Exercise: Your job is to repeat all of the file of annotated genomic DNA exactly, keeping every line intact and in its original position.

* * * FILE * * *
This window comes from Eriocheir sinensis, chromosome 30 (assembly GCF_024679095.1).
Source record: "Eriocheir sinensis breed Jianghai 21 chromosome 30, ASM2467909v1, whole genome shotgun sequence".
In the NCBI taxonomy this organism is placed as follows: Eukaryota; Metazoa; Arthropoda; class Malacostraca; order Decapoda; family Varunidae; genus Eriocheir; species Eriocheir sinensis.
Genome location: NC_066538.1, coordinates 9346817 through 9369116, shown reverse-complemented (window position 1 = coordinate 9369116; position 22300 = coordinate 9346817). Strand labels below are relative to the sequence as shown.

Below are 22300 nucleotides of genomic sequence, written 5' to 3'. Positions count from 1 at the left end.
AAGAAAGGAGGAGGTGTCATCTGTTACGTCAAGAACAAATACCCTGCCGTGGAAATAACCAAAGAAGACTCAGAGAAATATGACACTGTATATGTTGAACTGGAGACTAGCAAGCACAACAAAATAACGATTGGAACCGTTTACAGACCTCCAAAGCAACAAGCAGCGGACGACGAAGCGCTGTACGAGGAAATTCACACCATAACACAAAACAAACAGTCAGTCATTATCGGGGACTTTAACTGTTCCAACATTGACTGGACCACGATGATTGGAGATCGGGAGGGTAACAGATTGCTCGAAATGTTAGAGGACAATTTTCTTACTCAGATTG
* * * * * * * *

This window comes from Eriocheir sinensis, chromosome 30 (assembly GCF_024679095.1).
Source record: "Eriocheir sinensis breed Jianghai 21 chromosome 30, ASM2467909v1, whole genome shotgun sequence".
In the NCBI taxonomy this organism is placed as follows: Eukaryota; Metazoa; Arthropoda; class Malacostraca; order Decapoda; family Varunidae; genus Eriocheir; species Eriocheir sinensis.
Genome location: NC_066538.1, coordinates 9346817 through 9369116, shown reverse-complemented (window position 1 = coordinate 9369116; position 22300 = coordinate 9346817). Strand labels below are relative to the sequence as shown.

Below are 22300 nucleotides of genomic sequence, written 5' to 3'. Positions count from 1 at the left end.
AAGAAAGGAGGAGGTGTCATCTGTTACGTCAAGAACAAATACCCTGCCGTGGAAATAACCAAAGAAGACTCAGAGAAATATGACACTGTATATGTTGAACTGGAGACTAGCAAGCACAACAAAATAACGATTGGAACCGTTTACAGACCTCCAAAGCAACAAGCAGCGGACGACGAAGCGCTGTACGAGGAAATTCACACCATAACACAAAACAAACAGTCAGTCATTATCGGGGACTTTAACTGTTCCAACATTGACTGGACCACGATGATTGGAGATCGGGAGGGTAACAGATTGCTCGAAATGTTAGAGGACAATTTTCTTACTCAGATTG